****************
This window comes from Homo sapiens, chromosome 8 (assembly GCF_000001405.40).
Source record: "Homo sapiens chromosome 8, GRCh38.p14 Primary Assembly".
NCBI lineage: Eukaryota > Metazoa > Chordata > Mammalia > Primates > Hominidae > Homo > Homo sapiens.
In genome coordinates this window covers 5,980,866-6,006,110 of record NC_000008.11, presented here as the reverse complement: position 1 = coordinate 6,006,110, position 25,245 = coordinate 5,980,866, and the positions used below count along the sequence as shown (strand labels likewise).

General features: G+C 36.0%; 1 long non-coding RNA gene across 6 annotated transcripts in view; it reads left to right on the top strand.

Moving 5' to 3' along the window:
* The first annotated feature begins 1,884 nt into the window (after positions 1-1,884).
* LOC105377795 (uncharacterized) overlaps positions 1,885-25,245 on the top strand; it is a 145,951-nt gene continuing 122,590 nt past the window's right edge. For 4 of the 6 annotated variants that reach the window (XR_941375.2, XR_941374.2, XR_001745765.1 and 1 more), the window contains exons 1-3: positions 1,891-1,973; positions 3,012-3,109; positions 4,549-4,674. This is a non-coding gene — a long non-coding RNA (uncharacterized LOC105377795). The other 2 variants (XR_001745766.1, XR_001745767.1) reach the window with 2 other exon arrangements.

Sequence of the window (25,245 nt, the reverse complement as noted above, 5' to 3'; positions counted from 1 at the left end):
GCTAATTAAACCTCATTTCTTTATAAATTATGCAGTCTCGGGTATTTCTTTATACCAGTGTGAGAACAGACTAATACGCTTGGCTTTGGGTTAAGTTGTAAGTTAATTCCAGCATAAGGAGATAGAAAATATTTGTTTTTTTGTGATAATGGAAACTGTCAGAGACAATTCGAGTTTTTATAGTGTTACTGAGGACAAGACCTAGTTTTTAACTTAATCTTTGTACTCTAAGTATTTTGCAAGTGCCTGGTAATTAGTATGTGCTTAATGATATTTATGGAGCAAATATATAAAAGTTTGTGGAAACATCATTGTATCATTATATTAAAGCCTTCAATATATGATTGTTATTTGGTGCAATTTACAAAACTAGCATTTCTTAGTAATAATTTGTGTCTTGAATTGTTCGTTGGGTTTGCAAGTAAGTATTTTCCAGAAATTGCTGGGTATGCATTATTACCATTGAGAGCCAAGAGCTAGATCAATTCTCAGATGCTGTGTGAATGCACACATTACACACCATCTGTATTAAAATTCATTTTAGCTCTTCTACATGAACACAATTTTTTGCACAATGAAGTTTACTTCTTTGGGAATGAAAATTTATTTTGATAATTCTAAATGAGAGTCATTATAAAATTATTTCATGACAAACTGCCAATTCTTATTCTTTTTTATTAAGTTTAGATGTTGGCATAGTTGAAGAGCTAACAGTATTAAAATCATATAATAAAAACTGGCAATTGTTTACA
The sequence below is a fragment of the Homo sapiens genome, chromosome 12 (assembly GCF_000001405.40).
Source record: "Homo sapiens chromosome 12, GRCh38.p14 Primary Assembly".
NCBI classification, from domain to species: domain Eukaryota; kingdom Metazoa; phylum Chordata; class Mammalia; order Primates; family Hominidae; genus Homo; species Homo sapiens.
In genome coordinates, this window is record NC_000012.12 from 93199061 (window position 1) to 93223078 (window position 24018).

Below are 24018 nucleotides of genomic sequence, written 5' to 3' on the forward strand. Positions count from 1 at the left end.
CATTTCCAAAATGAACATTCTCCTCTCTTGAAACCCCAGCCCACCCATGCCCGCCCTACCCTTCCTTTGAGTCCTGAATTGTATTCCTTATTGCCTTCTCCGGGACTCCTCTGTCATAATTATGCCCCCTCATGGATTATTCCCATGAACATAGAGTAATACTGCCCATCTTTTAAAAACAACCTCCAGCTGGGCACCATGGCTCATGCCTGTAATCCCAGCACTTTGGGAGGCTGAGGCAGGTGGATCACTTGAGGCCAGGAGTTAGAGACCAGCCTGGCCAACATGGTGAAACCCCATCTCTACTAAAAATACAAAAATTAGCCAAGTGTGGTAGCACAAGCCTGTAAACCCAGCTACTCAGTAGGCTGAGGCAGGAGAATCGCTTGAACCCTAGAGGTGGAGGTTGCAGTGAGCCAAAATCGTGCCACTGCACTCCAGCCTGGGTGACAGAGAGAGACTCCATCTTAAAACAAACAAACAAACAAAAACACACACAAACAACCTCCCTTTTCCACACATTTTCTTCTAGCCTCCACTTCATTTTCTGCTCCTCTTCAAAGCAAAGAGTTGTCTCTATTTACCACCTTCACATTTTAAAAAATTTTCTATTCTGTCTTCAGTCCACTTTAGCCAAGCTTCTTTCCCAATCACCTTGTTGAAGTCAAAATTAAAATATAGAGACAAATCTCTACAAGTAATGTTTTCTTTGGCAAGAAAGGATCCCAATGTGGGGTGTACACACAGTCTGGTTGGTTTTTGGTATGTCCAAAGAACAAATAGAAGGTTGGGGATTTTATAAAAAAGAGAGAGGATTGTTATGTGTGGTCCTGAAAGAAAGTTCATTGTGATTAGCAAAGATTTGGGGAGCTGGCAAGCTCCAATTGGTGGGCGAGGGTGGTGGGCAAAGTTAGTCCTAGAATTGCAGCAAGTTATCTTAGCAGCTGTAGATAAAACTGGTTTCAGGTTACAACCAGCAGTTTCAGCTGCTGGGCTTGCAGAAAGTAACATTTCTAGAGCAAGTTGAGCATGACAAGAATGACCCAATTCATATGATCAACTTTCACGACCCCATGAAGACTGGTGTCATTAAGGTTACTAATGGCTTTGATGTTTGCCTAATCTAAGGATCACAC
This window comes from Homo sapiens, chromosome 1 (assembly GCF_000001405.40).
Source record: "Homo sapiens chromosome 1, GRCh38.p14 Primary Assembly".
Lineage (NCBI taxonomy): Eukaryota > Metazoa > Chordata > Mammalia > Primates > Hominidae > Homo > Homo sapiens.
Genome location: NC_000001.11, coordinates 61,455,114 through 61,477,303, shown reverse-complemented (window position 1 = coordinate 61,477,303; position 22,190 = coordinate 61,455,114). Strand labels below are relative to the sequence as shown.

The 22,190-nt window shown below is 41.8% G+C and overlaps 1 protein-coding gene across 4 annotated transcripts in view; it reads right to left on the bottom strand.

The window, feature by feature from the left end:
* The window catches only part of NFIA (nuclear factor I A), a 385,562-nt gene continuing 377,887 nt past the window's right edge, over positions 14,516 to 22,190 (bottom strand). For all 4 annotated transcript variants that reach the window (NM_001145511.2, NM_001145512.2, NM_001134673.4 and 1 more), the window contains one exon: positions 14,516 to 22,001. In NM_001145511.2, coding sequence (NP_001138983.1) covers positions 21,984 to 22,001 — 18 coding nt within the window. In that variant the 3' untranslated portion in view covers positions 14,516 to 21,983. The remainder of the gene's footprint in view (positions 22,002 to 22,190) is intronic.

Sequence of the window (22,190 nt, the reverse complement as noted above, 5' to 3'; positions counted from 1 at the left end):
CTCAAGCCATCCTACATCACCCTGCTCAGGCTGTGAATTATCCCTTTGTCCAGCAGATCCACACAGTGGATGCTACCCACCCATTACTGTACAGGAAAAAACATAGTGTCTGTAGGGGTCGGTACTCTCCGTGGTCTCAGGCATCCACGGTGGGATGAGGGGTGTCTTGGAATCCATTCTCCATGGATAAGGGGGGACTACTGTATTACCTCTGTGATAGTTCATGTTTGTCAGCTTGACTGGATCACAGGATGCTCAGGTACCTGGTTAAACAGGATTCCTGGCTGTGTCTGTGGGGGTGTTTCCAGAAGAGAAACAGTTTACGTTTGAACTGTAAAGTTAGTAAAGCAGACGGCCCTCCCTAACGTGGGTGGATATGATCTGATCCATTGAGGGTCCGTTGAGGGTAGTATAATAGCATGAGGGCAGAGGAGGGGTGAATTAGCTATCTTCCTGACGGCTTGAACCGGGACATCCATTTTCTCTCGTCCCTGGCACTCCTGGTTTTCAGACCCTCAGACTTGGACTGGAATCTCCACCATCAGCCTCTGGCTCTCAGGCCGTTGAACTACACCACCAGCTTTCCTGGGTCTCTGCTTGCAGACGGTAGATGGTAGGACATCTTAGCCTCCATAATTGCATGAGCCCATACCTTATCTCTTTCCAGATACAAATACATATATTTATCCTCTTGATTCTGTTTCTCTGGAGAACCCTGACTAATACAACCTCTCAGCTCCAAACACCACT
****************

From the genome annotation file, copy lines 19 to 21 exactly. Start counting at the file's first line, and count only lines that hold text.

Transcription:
Lineage (NCBI taxonomy): Eukaryota > Metazoa > Chordata > Mammalia > Primates > Hominidae > Homo > Homo sapiens.
Genome location: NC_000001.11, coordinates 61,455,114 through 61,477,303, shown reverse-complemented (window position 1 = coordinate 61,477,303; position 22,190 = coordinate 61,455,114). Strand labels below are relative to the sequence as shown.

The 22,190-nt window shown below is 41.8% G+C and overlaps 1 protein-coding gene across 4 annotated transcripts in view; it reads right to left on the bottom strand.